Absolutely – moving away from Seattle is what originally inspired me to write about it. The city has changed so dramatically in the past decade, it’s hard to encompass all of its transformations. For example, the gap between the haves and have-nots has become a chasm, and large swaths of the city have been razed and rebuilt, for good or ill. I have to – slash – get to visit Seattle frequently just to try and keep a pulse on current events and the challenges facing the Puget Sound area.

MPS: The book deals with both white supremacists and opioids, two things that have been in the news a lot. Is there a responsibility an author has when dealing with current topics?

GEH: First and foremost, a thriller has to entertain.  But when my books involve subjects such as post-traumatic stress, or the opioid crisis, or the encroaching white nationalist movement, then I aim to use those story points as real matters in Van’s world and not just buzzwords.  Van’s fictional fight is grounded in our battles to conquer those very real horrors. And if I’m very fortunate, his endurance might offer readers hope for our own victory.

MPS: You have some excellent action and heist sequences in the book. What do you keep in mind when writing those parts?

GEH: Thank you! First and foremost, any action scene has to be very clear to the reader.* That means understanding the geography of location and characters, the immediate danger, and the intent the protagonist has at any given moment.  There are some rules of thumb: The faster the action, the slower the pace of the writing, and the shorter the sentences. It may seem counter-intuitive, but the writing will feel faster to readers, and action scenes are all about gut feelings.  If my pulse quickens when I’m re-reading a draft – and bear in mind I already know what’s going to happen because I wrote the darn thing – then I’m on the right track.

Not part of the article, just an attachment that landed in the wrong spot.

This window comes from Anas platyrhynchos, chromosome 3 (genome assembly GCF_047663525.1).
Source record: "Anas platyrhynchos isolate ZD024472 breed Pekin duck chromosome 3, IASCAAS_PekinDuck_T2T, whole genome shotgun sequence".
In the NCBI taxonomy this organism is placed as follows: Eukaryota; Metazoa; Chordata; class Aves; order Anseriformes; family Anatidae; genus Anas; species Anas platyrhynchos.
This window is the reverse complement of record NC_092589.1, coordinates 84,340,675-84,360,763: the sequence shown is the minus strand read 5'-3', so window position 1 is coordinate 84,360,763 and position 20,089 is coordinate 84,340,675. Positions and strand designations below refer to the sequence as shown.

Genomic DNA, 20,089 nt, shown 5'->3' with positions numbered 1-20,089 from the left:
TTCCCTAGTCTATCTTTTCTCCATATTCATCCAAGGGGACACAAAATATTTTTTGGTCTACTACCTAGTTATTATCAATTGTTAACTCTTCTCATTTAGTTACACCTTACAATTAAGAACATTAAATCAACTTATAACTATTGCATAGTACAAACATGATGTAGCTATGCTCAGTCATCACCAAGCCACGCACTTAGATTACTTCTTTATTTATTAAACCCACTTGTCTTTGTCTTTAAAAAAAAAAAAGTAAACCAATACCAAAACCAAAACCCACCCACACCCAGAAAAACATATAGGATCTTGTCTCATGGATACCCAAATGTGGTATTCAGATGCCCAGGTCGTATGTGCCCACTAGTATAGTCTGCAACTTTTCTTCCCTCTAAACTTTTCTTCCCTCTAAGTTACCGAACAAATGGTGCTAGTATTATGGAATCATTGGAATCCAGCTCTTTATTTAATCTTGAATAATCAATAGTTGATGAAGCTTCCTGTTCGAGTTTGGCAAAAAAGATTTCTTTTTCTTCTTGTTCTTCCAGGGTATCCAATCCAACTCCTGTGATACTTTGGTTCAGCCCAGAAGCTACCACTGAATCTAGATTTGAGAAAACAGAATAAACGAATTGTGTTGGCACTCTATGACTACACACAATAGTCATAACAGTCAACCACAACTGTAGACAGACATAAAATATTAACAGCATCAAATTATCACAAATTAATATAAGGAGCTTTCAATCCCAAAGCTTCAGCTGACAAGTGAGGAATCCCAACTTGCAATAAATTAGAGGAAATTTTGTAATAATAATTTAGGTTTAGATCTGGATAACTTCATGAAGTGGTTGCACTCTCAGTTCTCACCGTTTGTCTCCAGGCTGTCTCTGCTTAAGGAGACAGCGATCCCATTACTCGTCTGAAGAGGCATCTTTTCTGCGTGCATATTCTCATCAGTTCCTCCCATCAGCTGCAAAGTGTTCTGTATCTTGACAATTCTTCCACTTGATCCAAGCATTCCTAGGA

*The exception to the “clarity” rule is when the protagonist’s head is addled due to getting hit or getting doped.  That can be exciting too, as the hero or heroine scrambles to figure out what the heck is happening.

MPS: As a writer, what makes Van Shaw a character coming back to?

GEH: Van has experienced at least one full lifetime’s worth of drama and action, but he’s still a young man.  While he might never admit it to himself, a part of him did not expect to survive this long. Instinctively, Van approached his time in Special Operations with the mindset of a samurai, being prepared to die any day.  Now that he’s out in the world he’s having to learn skills that aren’t just tactical in nature. For example, forming lasting relationships and being part of a family. He also has to wrestle with his purpose in life, given that what he’s really good at – crime, violence, and ticking off dangerous people – often clash with the moral center he’s trying very hard to hang onto.  That’s a lot of fun for me to write. I learn new things about Van with every book, and hope readers enjoy his growth as much as I do.